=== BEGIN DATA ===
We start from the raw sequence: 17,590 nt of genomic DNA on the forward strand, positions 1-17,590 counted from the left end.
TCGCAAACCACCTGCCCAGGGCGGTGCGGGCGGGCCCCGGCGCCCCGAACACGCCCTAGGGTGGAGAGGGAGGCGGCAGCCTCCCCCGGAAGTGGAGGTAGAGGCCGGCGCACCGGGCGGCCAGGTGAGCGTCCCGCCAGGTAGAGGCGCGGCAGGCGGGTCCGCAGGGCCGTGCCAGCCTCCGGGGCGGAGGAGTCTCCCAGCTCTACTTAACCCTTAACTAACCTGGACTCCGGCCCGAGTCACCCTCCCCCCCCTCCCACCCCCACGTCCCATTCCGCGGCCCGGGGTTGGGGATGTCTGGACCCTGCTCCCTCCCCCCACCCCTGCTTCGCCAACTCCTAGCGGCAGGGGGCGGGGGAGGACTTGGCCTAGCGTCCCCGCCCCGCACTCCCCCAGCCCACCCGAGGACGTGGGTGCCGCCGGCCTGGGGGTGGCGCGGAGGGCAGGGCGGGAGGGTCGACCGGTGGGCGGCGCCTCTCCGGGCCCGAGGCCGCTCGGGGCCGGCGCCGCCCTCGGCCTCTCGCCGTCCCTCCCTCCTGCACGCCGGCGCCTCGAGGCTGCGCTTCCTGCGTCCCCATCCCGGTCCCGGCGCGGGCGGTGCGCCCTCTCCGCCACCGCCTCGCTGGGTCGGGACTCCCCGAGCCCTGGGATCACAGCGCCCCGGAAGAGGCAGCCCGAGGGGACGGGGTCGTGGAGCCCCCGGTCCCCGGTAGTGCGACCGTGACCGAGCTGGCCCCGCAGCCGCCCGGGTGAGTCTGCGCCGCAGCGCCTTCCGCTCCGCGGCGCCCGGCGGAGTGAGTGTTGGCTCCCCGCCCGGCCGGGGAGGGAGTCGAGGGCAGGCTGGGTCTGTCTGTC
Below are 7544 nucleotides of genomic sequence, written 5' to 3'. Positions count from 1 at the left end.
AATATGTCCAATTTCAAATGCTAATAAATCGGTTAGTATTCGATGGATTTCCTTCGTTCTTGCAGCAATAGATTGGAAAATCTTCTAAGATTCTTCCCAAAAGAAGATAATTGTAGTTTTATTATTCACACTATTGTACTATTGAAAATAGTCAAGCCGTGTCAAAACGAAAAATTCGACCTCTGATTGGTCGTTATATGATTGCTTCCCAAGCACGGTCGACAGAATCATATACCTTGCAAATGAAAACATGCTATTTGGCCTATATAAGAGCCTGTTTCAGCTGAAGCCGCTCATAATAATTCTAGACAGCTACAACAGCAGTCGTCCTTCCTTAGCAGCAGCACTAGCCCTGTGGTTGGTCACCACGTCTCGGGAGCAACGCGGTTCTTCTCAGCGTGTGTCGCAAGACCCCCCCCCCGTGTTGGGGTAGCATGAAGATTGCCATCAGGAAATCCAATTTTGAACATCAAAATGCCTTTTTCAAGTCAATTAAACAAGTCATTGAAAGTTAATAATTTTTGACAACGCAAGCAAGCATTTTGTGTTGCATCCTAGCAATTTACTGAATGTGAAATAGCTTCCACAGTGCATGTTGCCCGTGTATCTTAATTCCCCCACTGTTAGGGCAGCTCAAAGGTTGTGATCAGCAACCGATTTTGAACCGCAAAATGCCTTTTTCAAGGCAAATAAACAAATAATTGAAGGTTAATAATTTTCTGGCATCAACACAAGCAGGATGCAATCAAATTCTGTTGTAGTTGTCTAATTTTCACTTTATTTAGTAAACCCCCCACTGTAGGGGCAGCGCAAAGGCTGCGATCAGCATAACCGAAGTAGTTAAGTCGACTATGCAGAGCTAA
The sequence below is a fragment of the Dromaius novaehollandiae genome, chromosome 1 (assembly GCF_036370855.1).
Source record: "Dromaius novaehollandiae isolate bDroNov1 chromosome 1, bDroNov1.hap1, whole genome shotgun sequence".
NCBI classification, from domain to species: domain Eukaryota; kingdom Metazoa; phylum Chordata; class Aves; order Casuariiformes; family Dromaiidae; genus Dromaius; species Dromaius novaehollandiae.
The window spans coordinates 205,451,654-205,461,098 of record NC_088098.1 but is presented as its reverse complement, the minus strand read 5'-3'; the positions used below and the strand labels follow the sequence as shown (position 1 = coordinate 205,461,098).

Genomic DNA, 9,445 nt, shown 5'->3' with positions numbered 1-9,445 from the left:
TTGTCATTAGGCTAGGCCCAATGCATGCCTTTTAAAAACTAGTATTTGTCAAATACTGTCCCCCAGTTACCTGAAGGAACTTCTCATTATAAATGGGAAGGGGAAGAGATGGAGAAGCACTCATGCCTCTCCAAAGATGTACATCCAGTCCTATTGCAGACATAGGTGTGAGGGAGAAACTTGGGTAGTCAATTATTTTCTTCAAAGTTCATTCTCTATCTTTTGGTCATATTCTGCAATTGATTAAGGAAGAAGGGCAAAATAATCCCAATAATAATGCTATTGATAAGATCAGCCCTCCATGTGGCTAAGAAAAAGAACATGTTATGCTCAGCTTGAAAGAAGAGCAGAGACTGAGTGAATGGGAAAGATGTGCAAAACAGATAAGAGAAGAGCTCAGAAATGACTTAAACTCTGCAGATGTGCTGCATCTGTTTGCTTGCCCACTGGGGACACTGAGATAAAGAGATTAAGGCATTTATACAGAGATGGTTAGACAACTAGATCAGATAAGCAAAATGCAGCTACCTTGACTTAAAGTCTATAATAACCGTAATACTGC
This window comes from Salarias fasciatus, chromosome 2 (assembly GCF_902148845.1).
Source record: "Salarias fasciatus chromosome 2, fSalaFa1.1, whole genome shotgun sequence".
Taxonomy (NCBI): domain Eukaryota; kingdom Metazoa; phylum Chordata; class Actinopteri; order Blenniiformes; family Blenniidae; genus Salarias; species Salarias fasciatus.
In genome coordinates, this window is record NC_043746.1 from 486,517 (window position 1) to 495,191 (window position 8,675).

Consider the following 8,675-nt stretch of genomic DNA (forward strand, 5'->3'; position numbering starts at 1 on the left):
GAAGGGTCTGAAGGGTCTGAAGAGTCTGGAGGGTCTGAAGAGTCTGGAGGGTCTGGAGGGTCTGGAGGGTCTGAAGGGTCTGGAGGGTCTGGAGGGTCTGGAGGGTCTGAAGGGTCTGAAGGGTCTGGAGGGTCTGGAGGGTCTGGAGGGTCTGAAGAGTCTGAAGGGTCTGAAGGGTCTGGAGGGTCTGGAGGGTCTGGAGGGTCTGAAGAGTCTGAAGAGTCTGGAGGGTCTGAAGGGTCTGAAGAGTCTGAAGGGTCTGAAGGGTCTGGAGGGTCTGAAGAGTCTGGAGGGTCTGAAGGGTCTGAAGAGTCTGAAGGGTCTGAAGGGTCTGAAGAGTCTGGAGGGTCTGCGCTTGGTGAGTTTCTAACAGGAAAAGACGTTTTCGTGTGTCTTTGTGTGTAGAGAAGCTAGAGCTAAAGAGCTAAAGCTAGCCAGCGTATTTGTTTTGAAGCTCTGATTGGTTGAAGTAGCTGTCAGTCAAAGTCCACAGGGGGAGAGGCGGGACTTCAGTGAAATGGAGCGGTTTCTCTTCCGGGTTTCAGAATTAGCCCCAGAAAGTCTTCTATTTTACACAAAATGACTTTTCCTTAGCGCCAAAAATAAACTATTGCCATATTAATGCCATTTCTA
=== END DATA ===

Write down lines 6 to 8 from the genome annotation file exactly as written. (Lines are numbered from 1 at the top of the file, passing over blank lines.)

Source record: "Dromaius novaehollandiae isolate bDroNov1 chromosome 1, bDroNov1.hap1, whole genome shotgun sequence".
NCBI classification, from domain to species: domain Eukaryota; kingdom Metazoa; phylum Chordata; class Aves; order Casuariiformes; family Dromaiidae; genus Dromaius; species Dromaius novaehollandiae.
The window spans coordinates 205,451,654-205,461,098 of record NC_088098.1 but is presented as its reverse complement, the minus strand read 5'-3'; the positions used below and the strand labels follow the sequence as shown (position 1 = coordinate 205,461,098).